The presidential campaign, terrible floods in the Midwest, the price of gas — with many headlines about issues close to home, it’s easy to pass by the news elsewhere. So here’s a reminder about what’s gotten buried in the back section of the news lately: As of Tuesday, 4,587 U.S. soldiers have been killed during the ongoing war Iraq and Afghanistan.
In addition to the news on the latest war dead (check out the Washington Post site for detailed information), last week Shell, Exxon Mobil, Total and BP announced they were close to signing no-bid contracts with Iraq to revive the country’s oil production.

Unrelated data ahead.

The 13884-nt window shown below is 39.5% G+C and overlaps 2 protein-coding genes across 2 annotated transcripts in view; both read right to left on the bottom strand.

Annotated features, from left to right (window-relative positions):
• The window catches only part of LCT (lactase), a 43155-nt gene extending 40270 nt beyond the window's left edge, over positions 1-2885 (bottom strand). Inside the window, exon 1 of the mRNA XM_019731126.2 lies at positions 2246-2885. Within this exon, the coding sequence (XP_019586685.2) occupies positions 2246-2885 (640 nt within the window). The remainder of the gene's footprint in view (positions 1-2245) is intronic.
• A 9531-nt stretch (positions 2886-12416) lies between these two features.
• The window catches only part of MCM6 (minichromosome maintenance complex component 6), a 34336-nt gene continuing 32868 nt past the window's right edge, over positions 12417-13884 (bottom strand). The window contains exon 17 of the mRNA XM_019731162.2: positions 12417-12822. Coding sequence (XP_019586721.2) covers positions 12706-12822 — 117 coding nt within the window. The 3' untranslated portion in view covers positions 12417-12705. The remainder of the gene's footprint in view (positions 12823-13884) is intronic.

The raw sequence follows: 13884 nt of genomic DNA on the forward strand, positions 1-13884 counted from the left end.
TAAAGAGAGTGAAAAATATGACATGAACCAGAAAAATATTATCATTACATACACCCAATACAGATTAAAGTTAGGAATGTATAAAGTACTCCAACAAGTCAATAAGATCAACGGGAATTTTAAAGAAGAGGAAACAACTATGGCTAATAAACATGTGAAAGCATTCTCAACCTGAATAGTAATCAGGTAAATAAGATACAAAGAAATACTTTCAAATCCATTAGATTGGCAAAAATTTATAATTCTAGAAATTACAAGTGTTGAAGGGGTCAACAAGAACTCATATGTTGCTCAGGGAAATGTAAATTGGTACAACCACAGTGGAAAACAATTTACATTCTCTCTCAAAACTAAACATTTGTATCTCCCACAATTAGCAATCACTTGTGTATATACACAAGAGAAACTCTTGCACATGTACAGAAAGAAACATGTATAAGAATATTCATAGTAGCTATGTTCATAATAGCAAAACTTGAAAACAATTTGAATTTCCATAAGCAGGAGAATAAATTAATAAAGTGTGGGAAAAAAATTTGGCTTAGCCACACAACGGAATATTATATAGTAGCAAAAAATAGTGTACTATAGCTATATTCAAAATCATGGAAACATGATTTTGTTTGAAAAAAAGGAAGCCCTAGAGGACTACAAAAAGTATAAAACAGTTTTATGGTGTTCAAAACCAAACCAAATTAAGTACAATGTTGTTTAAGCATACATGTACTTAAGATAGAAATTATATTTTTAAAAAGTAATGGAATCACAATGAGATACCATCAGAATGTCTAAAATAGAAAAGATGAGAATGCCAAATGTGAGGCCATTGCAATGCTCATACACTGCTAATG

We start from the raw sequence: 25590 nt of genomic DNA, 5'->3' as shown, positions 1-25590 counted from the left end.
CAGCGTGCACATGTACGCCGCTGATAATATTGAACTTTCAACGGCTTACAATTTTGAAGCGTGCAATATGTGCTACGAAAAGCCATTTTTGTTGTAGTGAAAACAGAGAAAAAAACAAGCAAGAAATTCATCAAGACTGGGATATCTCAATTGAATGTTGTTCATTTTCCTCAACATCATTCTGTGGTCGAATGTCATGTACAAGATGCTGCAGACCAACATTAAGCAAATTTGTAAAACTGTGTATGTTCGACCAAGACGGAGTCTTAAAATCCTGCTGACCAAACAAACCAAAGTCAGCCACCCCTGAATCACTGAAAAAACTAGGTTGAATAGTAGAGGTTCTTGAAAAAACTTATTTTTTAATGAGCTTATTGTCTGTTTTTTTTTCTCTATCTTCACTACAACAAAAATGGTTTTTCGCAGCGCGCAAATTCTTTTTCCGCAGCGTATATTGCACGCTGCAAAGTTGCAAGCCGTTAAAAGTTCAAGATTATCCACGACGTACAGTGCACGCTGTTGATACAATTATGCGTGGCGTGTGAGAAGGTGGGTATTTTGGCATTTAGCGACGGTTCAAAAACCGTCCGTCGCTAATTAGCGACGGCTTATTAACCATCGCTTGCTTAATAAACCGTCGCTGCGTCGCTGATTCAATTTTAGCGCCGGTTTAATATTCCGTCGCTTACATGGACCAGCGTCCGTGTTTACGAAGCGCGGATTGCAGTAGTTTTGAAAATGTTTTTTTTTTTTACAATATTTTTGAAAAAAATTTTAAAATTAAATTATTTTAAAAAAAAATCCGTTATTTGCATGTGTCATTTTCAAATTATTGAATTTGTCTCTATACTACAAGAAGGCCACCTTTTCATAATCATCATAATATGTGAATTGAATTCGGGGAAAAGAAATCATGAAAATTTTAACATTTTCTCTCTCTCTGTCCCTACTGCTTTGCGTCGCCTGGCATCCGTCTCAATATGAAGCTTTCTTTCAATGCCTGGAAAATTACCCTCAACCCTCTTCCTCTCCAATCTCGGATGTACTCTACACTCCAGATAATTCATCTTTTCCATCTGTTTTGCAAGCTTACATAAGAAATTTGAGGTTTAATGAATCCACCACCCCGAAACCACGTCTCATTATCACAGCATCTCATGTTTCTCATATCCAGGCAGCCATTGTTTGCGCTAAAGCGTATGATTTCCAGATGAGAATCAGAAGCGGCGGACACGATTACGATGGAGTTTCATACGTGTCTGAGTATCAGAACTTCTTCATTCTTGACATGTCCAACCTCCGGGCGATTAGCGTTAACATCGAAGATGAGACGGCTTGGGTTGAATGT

Back in February 2003, former Secretary of Defense Donald Rumsfeld said any suggestion that the United States is after Iraq’s oil was "utter nonsense." A quote from his speech:
We don’t take our forces and go around the world and try to take other people’s real estate or other people’s resources, their oil. That’s just not what the United States does. We never have, and we never will. That’s not how democracies behave.
In the Department of Energy, the Energy Information Administration estimates that Iraq contains over 112 billion barrels (bbl) of proven oil reserves, and some petroleum experts put the figure closer to 200 bbl, making Iraq’s oil reservoirs second in size only to Saudi Arabia.